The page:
Nobel Prize winning economist Harry Markowitz in the 1950s called diversification "the only free lunch in finance." His pioneering work laid the foundation for understanding the nature of risk in portfolio management.
What, then, should investors make of the ongoing march toward consolidation in many aspects of institutional investment management?
Pensions & Investments' latest research in 2018 again reveals further concentration and the dominance of industry behemoths. Institutional assets are concentrated with the largest money managers, and assets managed by outsourced CIO managers are growing much faster than the market itself.
In the money manager survey P&I published in May, the three largest managers by worldwide institutional assets accounted for 20.9% of such assets under management by the 500 largest firms in P&I's universe.
Meanwhile, OCIO managers reported a 23% surge, to $1.74 trillion in assets managed worldwide for institutions with full or partial discretion, in the year ended March 31, data from P&I's latest investment outsourcing survey showed.
As with the traditional universe of asset managers, outsourced assets were concentrated within the tier of the largest managers, analysis of P&I data showed.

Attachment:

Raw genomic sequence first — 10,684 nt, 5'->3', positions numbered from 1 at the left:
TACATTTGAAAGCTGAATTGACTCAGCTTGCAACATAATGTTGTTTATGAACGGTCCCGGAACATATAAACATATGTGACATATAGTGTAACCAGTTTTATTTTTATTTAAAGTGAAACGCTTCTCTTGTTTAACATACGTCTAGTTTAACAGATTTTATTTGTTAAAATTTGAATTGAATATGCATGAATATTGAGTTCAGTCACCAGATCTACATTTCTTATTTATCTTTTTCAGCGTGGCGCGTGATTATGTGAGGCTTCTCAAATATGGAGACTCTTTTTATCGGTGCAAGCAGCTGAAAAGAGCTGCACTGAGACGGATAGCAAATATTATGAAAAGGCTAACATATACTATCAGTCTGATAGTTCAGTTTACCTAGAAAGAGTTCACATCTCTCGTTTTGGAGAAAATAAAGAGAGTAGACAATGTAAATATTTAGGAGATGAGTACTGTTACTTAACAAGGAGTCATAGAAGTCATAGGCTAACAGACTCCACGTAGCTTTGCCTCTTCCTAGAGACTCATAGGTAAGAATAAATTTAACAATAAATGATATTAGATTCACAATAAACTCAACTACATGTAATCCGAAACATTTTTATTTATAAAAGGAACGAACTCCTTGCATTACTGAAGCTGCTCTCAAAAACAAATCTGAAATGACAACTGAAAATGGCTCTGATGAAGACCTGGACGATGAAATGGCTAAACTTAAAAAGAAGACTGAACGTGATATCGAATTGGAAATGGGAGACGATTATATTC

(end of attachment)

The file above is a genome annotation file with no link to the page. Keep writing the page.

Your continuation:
The 25 largest managers of worldwide institutional discretionary outsourced assets managed 89% of the $1.7 trillion of assets, while the 25 biggest managers of worldwide institutional outsourced assets held 90% of the $2.09 trillion of assets in that pool.
None of these trends can be viewed in isolation from other global economic forces. Exceptionally low interest rates have pushed managers to extend the duration of their portfolios or invest in riskier assets, notes the annual report from the Bank of International Settlements, published in June.
That potential vulnerability is further amplified, it noted, by industry consolidation. "Various structural features of the asset management industry may contribute to magnifying this vulnerability," according to the report. "One is a high concentration of assets under management, which can result in a clustering of risks within a limited number of large asset management companies."
Institutional asset owners and asset managers have pushed in recent years for greater diversity of companies' boards of directors as well as executive ranks, arguing that the corporate bottom lines benefit when a variety of opinions are considered when setting strategies.
Of course, greater scale, sophistication and access to more resources among asset and OCIO managers can undoubtedly benefit the institutional investor.
But the moves toward larger and larger pools of assets in the same hands does raise questions: Are investors losing access to the diversity of investment ideas? What will the loss of this free lunch ultimately cost?
Asset owners should feel empowered to question their managers on strategies for curbing crowd-think. Otherwise, that free lunch could turn into a meal that's not only expensive, but potentially stomach-churning, indeed.